Resources for Injured Pets and Urban Wildlife

woodcock

When people need information about animals, their veterinarian is typically the first phone call they make. Recently, I got just such a call from a friend with an injured seagull in their Boston backyard. Given the increasing interface between urban and rural, issues with wildlife in the backyard are on the uptick. Sick or injured stray dogs and cats are an ongoing issue in all municipalities. The question about the injured seagull raised important points about who to contact about an injured animal and I have outlined some helpful information below.

Baby Birds
This time of year, homeowners frequently find fledglings that look lost, but if left alone, will be cared for by attentive bird parents until the youngsters learn to fly solo. Nestlings that have been blown from their nest in a rain or windstorm may need some human help to get back in their nest so their parents can resume raising the wayward birds. Most baby birds blown from the nest land very close to the tree where their nest is located. A sharp eye can find where the baby belongs. The Cornell Laboratory of Ornithology wrote an article about what to do with a baby bird and the Audubon Society has a video on the same topic.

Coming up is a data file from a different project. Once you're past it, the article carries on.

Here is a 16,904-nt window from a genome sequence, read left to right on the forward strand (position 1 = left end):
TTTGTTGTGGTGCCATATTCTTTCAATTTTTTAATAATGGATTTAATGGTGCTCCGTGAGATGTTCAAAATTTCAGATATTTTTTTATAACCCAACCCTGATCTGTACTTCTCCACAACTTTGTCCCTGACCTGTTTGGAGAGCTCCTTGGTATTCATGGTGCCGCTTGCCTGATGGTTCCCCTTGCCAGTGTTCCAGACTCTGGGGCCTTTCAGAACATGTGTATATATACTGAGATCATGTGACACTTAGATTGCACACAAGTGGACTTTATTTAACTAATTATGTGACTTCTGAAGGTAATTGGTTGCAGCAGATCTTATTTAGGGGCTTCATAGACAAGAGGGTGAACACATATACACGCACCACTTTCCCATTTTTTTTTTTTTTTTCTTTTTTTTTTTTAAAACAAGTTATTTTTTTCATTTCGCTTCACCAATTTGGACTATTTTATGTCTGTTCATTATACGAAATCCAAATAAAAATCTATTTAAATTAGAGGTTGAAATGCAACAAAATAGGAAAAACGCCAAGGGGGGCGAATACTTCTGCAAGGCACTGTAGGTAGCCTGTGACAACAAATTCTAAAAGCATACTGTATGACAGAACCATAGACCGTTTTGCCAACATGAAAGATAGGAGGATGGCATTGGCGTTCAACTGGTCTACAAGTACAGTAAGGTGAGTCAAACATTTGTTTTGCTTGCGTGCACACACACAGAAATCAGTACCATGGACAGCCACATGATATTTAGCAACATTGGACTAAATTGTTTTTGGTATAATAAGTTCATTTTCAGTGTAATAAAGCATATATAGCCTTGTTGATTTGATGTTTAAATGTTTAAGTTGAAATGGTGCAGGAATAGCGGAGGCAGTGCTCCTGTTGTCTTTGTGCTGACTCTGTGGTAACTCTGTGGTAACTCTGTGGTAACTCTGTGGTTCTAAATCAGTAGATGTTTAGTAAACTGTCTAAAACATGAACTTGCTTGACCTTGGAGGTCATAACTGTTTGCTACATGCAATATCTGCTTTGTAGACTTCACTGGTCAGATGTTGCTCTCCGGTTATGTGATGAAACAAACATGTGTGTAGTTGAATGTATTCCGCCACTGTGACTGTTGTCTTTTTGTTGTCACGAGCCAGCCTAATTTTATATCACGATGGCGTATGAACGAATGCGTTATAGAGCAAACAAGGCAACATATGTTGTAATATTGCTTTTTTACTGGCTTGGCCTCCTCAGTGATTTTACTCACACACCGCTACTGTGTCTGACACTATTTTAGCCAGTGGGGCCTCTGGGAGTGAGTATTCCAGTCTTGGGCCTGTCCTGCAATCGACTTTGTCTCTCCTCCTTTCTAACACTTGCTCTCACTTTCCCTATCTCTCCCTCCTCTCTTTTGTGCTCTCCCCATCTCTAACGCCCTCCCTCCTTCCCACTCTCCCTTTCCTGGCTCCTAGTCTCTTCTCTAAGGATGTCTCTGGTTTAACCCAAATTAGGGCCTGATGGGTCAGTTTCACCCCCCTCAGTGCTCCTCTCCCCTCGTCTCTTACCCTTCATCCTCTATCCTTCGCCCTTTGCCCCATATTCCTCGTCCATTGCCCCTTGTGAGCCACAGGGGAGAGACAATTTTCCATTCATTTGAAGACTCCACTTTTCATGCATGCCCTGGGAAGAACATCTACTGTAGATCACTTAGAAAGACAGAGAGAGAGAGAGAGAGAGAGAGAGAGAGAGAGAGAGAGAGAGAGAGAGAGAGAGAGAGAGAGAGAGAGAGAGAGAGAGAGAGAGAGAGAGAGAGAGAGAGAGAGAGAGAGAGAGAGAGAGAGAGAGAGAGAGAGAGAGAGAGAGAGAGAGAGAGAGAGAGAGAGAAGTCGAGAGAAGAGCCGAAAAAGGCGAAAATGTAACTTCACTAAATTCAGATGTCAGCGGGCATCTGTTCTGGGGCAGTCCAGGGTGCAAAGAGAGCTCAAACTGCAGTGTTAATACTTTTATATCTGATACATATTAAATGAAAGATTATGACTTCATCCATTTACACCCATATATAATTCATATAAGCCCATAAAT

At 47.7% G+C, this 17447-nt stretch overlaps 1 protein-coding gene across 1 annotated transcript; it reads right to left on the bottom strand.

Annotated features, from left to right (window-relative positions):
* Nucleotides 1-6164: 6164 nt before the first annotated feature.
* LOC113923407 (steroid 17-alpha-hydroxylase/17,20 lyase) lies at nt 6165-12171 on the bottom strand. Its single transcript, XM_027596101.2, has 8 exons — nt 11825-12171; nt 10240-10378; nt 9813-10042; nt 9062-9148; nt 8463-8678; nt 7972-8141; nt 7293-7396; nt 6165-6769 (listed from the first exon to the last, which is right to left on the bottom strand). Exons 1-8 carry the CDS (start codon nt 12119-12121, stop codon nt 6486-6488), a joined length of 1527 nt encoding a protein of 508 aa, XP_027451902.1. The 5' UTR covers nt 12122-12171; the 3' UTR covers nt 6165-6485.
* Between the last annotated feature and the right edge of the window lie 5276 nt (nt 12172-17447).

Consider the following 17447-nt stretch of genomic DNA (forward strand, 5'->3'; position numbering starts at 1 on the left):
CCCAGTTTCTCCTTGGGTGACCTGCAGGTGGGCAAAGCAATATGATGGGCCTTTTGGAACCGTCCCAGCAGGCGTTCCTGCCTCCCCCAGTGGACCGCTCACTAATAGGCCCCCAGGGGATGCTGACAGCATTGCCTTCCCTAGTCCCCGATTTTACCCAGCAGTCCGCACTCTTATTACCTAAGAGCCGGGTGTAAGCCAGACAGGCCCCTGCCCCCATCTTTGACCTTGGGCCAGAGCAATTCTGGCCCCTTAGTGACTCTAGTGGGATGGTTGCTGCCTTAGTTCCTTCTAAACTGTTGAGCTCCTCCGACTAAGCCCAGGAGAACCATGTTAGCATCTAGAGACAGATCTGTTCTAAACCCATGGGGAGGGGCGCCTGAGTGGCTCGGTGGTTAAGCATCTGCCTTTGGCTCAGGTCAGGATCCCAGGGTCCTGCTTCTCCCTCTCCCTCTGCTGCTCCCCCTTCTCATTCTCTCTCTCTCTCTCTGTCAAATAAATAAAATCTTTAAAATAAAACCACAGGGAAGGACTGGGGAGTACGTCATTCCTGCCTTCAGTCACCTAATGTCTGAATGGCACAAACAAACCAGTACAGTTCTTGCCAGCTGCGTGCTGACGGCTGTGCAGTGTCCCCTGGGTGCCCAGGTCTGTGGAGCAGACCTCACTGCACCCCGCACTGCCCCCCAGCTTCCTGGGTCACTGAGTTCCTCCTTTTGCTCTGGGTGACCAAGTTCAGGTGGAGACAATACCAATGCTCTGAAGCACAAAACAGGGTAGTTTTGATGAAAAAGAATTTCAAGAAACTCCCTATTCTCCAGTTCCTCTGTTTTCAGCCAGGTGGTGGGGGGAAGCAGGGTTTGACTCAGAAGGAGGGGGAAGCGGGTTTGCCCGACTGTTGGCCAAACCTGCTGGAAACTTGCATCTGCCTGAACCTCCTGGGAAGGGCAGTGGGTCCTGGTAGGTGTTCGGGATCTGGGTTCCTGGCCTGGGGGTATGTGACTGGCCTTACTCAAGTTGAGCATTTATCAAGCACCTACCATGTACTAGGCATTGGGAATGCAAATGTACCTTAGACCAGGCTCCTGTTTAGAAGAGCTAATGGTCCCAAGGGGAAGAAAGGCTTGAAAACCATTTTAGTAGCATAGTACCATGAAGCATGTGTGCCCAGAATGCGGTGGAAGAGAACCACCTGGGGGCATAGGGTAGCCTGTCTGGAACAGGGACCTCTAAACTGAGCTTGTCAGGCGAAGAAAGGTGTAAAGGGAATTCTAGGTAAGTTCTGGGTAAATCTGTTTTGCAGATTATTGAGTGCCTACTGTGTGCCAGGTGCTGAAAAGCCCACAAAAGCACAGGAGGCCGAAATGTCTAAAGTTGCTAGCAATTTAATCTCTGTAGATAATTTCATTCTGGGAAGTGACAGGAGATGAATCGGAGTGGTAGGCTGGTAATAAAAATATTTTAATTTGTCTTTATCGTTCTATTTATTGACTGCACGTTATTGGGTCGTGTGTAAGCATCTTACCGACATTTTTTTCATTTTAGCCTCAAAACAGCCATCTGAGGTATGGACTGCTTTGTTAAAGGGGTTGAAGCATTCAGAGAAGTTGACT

Stray Dogs and Cats
Each municipality has its own protocol for controlling stray dogs and cats. In New York City, stray dogs, orphaned kittens, and abandoned pets can be reported by calling 311 or they can be taken to any of the city shelters.
You can report a found or lost dog online as well.

Injured Wild Animals
This blog post started with a call about an injured wild bird and the photo accompanying the blog is an injured Woodcock AMC took care of until he or she was released to a wildlife rehabilitator. Calling a wildlife rehabilitator is exactly what I told my friend to do. In New York State, the Department of Environmental Conservation has a list of licensed wildlife rehabilitators and AMC often works with Wildlife in Need of Rescue and Rehabilitation. Here in NYC, we are lucky enough to have the Wild Bird Fund, a local organization to help with injured birds.

If you can’t find a list of wildlife rehabilitators in your state, your veterinarian might keep those numbers at the front desk for occasions like this. The website of your municipality is a good resource for information about wildlife. In New York City, an injured wild animal in a city park can be reported to authorities via www.nyc.gov. If a wild animal (raccoon, skunk or fox) is acting strangely and could potentially be rabid, the situation is kicked up a notch because of the public health concern. In New York City, if you identify a potentially rabid animal, call 911 immediately to alert the authorities to the danger. If you or your pet has been in contact with that animal, reach out to your physician or veterinarian for further instructions.

While we all love a bit of nature close by, an injured or lost animal deserves the special care it needs, just like your favorite cat or dog.

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